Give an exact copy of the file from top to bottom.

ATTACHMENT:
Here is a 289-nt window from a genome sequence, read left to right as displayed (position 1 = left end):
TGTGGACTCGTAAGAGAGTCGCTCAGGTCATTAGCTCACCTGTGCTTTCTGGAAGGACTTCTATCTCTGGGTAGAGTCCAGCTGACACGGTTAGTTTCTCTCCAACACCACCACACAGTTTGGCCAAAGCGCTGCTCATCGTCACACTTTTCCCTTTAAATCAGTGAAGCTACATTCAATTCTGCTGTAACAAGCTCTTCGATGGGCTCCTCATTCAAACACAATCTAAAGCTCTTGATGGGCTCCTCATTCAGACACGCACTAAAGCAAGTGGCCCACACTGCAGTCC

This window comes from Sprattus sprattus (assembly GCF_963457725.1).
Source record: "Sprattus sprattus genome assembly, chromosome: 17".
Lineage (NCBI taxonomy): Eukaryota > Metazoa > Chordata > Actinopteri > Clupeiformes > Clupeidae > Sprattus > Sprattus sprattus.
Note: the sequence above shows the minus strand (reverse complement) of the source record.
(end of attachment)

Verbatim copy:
Here is a 289-nt window from a genome sequence, read left to right as displayed (position 1 = left end):
TGTGGACTCGTAAGAGAGTCGCTCAGGTCATTAGCTCACCTGTGCTTTCTGGAAGGACTTCTATCTCTGGGTAGAGTCCAGCTGACACGGTTAGTTTCTCTCCAACACCACCACACAGTTTGGCCAAAGCGCTGCTCATCGTCACACTTTTCCCTTTAAATCAGTGAAGCTACATTCAATTCTGCTGTAACAAGCTCTTCGATGGGCTCCTCATTCAAACACAATCTAAAGCTCTTGATGGGCTCCTCATTCAGACACGCACTAAAGCAAGTGGCCCACACTGCAGTCC

This window comes from Sprattus sprattus (assembly GCF_963457725.1).
Source record: "Sprattus sprattus genome assembly, chromosome: 17".
Lineage (NCBI taxonomy): Eukaryota > Metazoa > Chordata > Actinopteri > Clupeiformes > Clupeidae > Sprattus > Sprattus sprattus.
Note: the sequence above shows the minus strand (reverse complement) of the source record.